receive 15 % or $760 as compared to $4,285 for men.
Cornell should refuse to allow any more scholarships to be established
which place limitations on the sex of the recipient. It should also move to
rectify the current imbalance either by changing the qualifications of existing
scholarships or providing compensatory funds for women.
A married woman graduate student is currently forbidden to live in so-
called "married student housing". This policy particualrly discriminates
against widows and divorcees with children and foreign students. Although
appropriate authorities have been informed that this is a clear violation of
civil rights, no action has been taken to correct the situation. Requirements
based on financial need rather than sex should be established immediately.
Until recently sophomore women were required to live in the dorms while
sophomore men were not. In loco parentis arguments in support of discriminatory
residence requirements (and house rules) can only be made on the basis of age,
not sex. To follow the latter course is to reinforce the double standard and
the notion of woman as "object" or "property".
We assume that the official policy of allowing pregnant unmarried women
and married undergraduat e s to retain their university housing and student status
and financial aid is being fully implemented.
Serious consideration should also be given to providing day care facilities
for male and female students as jart of the housing program. Day care facilities
are clearly needed by all members of the Cornell community — faculty, students
and employees. Such a service would not only eliminate the economic elitism of
existing facilities but would significantly reduce attrition rates and turnover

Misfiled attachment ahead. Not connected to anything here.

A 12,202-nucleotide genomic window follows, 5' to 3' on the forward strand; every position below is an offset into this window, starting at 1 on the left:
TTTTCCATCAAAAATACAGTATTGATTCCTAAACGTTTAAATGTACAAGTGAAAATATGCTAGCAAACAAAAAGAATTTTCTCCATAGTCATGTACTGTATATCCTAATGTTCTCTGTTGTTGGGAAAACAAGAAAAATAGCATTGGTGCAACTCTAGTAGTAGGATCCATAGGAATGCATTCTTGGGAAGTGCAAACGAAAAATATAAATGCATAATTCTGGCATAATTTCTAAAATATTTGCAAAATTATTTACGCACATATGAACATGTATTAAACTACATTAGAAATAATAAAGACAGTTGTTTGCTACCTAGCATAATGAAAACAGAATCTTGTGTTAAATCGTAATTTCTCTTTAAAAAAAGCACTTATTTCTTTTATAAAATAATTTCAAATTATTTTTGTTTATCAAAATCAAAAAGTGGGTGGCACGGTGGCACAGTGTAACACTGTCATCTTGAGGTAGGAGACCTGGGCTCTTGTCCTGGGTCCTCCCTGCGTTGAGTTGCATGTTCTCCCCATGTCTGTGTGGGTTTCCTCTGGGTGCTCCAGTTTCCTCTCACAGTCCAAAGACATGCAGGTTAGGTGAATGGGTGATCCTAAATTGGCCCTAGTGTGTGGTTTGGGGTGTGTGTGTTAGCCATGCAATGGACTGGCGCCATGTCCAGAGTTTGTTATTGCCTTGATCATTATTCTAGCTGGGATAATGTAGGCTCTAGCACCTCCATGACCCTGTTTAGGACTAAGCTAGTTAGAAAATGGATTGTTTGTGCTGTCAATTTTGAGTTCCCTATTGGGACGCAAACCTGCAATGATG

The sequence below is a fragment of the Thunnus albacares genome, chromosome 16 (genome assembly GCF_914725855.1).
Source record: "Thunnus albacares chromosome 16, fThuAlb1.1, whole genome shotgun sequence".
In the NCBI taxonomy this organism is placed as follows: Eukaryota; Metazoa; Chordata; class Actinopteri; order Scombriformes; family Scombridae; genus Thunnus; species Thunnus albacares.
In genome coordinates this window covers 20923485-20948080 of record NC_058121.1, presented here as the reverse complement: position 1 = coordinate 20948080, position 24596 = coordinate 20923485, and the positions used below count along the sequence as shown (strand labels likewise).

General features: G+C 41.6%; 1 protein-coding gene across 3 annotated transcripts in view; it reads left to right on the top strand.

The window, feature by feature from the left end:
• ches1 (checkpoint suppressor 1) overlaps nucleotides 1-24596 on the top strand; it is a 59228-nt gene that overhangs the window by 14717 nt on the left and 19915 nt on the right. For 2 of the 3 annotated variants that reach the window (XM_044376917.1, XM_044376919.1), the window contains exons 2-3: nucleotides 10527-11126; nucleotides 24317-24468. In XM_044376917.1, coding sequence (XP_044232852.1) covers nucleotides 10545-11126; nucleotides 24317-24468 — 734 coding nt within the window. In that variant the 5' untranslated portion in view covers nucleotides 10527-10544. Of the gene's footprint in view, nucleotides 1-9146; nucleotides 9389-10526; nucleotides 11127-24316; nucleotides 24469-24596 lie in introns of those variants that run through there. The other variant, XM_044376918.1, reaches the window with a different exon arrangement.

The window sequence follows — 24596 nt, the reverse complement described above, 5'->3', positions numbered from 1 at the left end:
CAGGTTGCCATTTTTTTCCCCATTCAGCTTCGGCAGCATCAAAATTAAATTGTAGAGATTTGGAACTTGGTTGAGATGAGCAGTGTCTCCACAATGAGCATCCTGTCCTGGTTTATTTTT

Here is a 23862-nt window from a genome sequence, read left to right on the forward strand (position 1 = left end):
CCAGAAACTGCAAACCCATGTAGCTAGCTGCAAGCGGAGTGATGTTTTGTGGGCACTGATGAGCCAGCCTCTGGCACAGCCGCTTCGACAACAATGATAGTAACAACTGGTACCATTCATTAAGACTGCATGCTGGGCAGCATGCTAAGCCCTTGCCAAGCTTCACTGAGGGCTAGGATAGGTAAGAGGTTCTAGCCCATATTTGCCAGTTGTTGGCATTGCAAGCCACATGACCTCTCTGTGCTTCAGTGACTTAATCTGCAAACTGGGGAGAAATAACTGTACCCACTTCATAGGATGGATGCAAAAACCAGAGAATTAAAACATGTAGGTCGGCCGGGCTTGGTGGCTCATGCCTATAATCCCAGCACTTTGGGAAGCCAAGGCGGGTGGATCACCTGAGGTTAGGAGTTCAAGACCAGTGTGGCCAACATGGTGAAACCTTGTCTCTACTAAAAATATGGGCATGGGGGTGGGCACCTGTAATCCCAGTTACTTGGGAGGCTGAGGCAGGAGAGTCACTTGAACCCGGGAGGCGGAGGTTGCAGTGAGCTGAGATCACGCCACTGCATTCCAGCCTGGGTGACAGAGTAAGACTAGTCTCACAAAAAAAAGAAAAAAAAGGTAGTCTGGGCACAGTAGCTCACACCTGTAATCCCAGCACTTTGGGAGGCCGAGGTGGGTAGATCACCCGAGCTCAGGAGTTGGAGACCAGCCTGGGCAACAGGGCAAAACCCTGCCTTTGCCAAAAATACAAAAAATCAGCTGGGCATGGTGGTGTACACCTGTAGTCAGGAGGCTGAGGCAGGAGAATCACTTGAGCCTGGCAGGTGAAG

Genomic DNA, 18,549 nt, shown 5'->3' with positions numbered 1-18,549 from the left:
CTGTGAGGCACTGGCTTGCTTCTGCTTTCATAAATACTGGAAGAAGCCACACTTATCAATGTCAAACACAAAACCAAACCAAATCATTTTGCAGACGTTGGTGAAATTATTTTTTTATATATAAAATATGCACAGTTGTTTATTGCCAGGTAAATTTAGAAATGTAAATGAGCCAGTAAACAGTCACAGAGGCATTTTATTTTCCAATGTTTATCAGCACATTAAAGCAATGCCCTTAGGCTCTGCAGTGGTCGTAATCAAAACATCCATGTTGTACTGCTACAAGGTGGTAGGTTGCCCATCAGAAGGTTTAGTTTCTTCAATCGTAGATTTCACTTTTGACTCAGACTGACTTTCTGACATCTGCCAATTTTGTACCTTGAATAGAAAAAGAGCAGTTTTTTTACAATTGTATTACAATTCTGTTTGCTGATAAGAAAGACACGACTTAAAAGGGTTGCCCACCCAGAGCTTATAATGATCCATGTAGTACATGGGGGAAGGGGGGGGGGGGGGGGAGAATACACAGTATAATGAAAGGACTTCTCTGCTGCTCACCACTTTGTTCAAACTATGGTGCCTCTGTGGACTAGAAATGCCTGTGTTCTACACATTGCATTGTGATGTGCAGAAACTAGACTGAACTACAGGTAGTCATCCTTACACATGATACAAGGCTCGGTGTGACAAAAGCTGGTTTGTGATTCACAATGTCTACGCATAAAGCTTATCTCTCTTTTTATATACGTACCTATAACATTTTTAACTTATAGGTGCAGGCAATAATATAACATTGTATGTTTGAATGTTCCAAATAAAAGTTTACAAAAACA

of students and employees.
SEX EDUCATION AND CLINIC POLICY
As a university which aspires to provide a setting where "any person may
find instruction in any study" , Cornell has missed the chance to offer its
students some of the most "relevant" information any college age men and women
will need, want, or use. Sex educators throughout the country will vouch for the
fact that a great deal of ignorance and misinformation concerning contraception
continues to exist even in this generation's university population. Ithaca
gynecologists and local counseling agencies will attest to the fact that
significant enough numbers of unwanted pregnancies occur each semester at Cornell
to warrant preventive action.
Unfortuantely, because it is only a minority of the community which actually
suffers the visible effects of this information-gap, little has been done to
alleviate the situation. It is the Cornell coed, who endures the dangers and
fear of an underground abortion over Spring vacation; or has to ask for a
leave of absence; or completely drops out of school. Her male counterpart
suffers at beat the fee for the abortion and at worst a hasty wedding. His
educational career however, is unlikely to be seriously damaged by the accident.
Information alone is not sufficient for this particular problem. Clinic
physicians should also feel free to prescribe whatever form of contraception they
feel is medically advisable for their patients ~ male or female — who request
it. Any doctor who feels it is against his or her moral principles to do so
should not have to. However, there should be a gynecologist at the clinic for
Cornell's more than 3 >000 women students, and students must know at least one
doctor to whom they can go to at the clinic for contraceptive advice and prescrip-
tions. (A more detailed discussion of the legal aspects of this problem is
included in the appendix,)
Traditional couu& -ling emphasizes women's adaptation to their traditional
roles in society, all's placement office maintains a "special" bulletin board
labeled "Opportunities for Women" which describes "Exciting Secretarial Opportun-
ities" followed by a list of typing school scholarships, with no mention of
executive training programs except where it is a •uniquely feminine field like
clothes merchandising. Likewise women are encouraged to resign themselves to the
low salaries offered to them on the grounds that they cari't- be counted on to
continue and make a career in the profession.
Cornell placement has also allowed visiting recruiters to request to see
only male applicants for positions which women are equally qualified for. This
is particularly true in the case of recruiters who interview students from pro-